Why the Metaverse Is Not Going Anywhere Without 5G
While the metaverse may seem like a new concept to some, the idea was first mooted 30 years ago. And yet, despite the boom in online gaming and the corresponding development of highly detailed, immersive and rich digital environments, it's only now that we are entering the early stage of development.
That's a point analysts from professional services firm PwC made in late 2021 as they took a look at the hype surrounding the metaverse and what it means for business.
The metaverse is the hypothesized next iteration of the internet that will be supported by decentralized, persistent online 3D virtual environments. This virtual space will be accessible through virtual reality headsets, augmented reality glasses, smartphones, PCs and game consoles. In the metaverse, people can interact with one another, visit far-flung locations and buy and sell goods or services. In theory, businesses can conduct meetings with employees, interact with customers, and find, hire and onboard workers, no matter their physical location. And unlike current 3D environments, the metaverse will remain in place even when users exit.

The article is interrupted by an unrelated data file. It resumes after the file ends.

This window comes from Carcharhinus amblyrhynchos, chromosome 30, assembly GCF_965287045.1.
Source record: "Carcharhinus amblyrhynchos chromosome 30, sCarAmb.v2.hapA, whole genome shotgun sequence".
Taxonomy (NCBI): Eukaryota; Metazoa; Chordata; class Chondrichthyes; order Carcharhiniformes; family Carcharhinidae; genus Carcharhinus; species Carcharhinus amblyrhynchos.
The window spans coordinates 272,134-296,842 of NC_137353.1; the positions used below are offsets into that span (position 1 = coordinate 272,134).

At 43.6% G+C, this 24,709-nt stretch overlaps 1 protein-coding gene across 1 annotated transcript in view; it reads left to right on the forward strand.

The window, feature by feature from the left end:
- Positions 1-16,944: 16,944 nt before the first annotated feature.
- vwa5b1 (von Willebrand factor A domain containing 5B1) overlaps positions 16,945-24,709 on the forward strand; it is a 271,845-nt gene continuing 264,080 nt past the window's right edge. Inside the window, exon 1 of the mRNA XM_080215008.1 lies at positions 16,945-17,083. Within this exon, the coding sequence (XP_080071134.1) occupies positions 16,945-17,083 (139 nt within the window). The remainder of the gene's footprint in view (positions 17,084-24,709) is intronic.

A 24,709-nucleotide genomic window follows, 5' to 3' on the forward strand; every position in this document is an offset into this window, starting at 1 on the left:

The business applications are large, and while some of the hype is warranted, the PwC analysts noted, the fully realized vision is still years away. That should be no real surprise. To enable the workplace metaverse envisaged by the likes of Microsoft or Facebook parent company Meta, there are a number of emerging technologies that will be key in building effective environments. Those are still only in development themselves.
The Data Problem Underlying the Metaverse